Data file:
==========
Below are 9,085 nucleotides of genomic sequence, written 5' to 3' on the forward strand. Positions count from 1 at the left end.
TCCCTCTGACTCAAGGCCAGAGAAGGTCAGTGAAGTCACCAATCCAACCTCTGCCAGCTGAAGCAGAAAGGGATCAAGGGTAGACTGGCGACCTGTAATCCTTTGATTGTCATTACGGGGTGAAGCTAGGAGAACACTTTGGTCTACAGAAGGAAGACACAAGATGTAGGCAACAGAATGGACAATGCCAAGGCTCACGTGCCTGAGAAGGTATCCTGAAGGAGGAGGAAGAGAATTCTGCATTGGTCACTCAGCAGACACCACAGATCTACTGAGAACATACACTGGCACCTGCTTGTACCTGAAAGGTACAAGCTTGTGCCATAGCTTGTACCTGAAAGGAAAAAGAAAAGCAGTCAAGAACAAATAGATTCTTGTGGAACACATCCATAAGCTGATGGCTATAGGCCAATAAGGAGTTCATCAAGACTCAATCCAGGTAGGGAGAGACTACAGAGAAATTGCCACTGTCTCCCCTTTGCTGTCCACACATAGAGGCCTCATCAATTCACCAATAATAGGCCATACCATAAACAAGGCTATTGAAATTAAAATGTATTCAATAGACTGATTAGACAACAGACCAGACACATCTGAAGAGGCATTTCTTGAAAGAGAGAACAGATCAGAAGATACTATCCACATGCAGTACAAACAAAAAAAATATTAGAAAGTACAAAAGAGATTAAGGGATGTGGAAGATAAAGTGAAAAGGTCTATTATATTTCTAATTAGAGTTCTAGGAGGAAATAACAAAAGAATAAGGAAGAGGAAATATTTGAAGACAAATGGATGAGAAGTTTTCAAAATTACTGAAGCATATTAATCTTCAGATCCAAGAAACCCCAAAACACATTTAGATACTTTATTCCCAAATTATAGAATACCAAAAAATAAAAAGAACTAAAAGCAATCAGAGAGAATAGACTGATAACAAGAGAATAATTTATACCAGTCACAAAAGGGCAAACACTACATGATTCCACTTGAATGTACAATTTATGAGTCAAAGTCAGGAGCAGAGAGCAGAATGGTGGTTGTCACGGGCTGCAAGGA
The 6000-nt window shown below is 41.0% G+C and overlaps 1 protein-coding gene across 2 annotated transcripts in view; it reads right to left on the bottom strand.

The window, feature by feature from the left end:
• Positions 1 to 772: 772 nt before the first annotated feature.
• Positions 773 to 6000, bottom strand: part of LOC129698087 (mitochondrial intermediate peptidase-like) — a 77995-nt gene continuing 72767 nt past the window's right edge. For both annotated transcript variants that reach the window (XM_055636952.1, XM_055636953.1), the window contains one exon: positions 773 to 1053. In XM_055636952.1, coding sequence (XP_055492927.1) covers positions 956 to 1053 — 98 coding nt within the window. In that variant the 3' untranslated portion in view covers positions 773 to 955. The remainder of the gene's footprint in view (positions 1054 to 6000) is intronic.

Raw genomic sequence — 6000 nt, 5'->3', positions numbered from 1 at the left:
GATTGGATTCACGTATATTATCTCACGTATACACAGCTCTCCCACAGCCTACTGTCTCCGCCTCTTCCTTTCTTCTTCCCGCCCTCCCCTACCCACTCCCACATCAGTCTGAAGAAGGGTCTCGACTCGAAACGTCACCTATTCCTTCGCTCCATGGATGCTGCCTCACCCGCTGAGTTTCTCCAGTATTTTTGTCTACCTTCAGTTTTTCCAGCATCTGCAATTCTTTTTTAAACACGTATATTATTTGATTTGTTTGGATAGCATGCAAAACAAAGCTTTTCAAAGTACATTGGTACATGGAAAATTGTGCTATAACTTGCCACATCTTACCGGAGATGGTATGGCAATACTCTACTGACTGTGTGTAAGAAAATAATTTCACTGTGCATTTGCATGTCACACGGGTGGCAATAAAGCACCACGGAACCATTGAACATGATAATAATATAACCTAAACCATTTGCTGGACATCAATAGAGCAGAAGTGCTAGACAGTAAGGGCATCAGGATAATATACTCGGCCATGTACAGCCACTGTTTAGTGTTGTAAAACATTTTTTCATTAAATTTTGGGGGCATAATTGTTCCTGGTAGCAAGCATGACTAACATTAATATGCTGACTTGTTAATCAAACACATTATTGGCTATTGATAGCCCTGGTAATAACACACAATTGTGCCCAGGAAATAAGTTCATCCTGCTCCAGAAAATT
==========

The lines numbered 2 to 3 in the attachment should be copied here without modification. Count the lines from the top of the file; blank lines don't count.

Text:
TCCCTCTGACTCAAGGCCAGAGAAGGTCAGTGAAGTCACCAATCCAACCTCTGCCAGCTGAAGCAGAAAGGGATCAAGGGTAGACTGGCGACCTGTAATCCTTTGATTGTCATTACGGGGTGAAGCTAGGAGAACACTTTGGTCTACAGAAGGAAGACACAAGATGTAGGCAACAGAATGGACAATGCCAAGGCTCACGTGCCTGAGAAGGTATCCTGAAGGAGGAGGAAGAGAATTCTGCATTGGTCACTCAGCAGACACCACAGATCTACTGAGAACATACACTGGCACCTGCTTGTACCTGAAAGGTACAAGCTTGTGCCATAGCTTGTACCTGAAAGGAAAAAGAAAAGCAGTCAAGAACAAATAGATTCTTGTGGAACACATCCATAAGCTGATGGCTATAGGCCAATAAGGAGTTCATCAAGACTCAATCCAGGTAGGGAGAGACTACAGAGAAATTGCCACTGTCTCCCCTTTGCTGTCCACACATAGAGGCCTCATCAATTCACCAATAATAGGCCATACCATAAACAAGGCTATTGAAATTAAAATGTATTCAATAGACTGATTAGACAACAGACCAGACACATCTGAAGAGGCATTTCTTGAAAGAGAGAACAGATCAGAAGATACTATCCACATGCAGTACAAACAAAAAAAATATTAGAAAGTACAAAAGAGATTAAGGGATGTGGAAGATAAAGTGAAAAGGTCTATTATATTTCTAATTAGAGTTCTAGGAGGAAATAACAAAAGAATAAGGAAGAGGAAATATTTGAAGACAAATGGATGAGAAGTTTTCAAAATTACTGAAGCATATTAATCTTCAGATCCAAGAAACCCCAAAACACATTTAGATACTTTATTCCCAAATTATAGAATACCAAAAAATAAAAAGAACTAAAAGCAATCAGAGAGAATAGACTGATAACAAGAGAATAATTTATACCAGTCACAAAAGGGCAAACACTACATGATTCCACTTGAATGTACAATTTATGAGTCAAAGTCAGGAGCAGAGAGCAGAATGGTGGTTGTCACGGGCTGCAAGGA
The 6000-nt window shown below is 41.0% G+C and overlaps 1 protein-coding gene across 2 annotated transcripts in view; it reads right to left on the bottom strand.